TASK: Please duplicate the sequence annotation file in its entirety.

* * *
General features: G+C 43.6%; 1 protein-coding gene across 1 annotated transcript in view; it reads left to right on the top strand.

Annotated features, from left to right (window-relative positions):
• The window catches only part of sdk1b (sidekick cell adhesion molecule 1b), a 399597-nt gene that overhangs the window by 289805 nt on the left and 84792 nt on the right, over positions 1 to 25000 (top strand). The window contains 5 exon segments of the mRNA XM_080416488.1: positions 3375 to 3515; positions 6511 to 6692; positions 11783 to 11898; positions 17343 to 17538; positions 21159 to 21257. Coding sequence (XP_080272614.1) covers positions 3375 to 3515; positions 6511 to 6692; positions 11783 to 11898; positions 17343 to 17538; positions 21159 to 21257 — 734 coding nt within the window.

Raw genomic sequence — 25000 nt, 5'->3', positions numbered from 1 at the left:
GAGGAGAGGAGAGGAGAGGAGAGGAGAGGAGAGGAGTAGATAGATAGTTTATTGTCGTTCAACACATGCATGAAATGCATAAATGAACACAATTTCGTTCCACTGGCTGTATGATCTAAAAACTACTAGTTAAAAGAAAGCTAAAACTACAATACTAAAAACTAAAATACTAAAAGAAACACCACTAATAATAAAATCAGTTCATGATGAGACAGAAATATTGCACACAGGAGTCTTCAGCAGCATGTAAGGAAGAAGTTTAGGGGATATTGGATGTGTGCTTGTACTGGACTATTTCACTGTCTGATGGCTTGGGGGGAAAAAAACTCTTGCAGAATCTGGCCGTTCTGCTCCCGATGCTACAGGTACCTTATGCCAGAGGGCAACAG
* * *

General features: G+C 43.6%; 1 protein-coding gene across 1 annotated transcript in view; it reads left to right on the top strand.

Annotated features, from left to right (window-relative positions):
• The window catches only part of sdk1b (sidekick cell adhesion molecule 1b), a 399597-nt gene that overhangs the window by 289805 nt on the left and 84792 nt on the right, over positions 1 to 25000 (top strand). The window contains 5 exon segments of the mRNA XM_080416488.1: positions 3375 to 3515; positions 6511 to 6692; positions 11783 to 11898; positions 17343 to 17538; positions 21159 to 21257. Coding sequence (XP_080272614.1) covers positions 3375 to 3515; positions 6511 to 6692; positions 11783 to 11898; positions 17343 to 17538; positions 21159 to 21257 — 734 coding nt within the window.

Raw genomic sequence — 25000 nt, 5'->3', positions numbered from 1 at the left:
GAGGAGAGGAGAGGAGAGGAGAGGAGAGGAGAGGAGTAGATAGATAGTTTATTGTCGTTCAACACATGCATGAAATGCATAAATGAACACAATTTCGTTCCACTGGCTGTATGATCTAAAAACTACTAGTTAAAAGAAAGCTAAAACTACAATACTAAAAACTAAAATACTAAAAGAAACACCACTAATAATAAAATCAGTTCATGATGAGACAGAAATATTGCACACAGGAGTCTTCAGCAGCATGTAAGGAAGAAGTTTAGGGGATATTGGATGTGTGCTTGTACTGGACTATTTCACTGTCTGATGGCTTGGGGGGAAAAAAACTCTTGCAGAATCTGGCCGTTCTGCTCCCGATGCTACAGGTACCTTATGCCAGAGGGCAACAG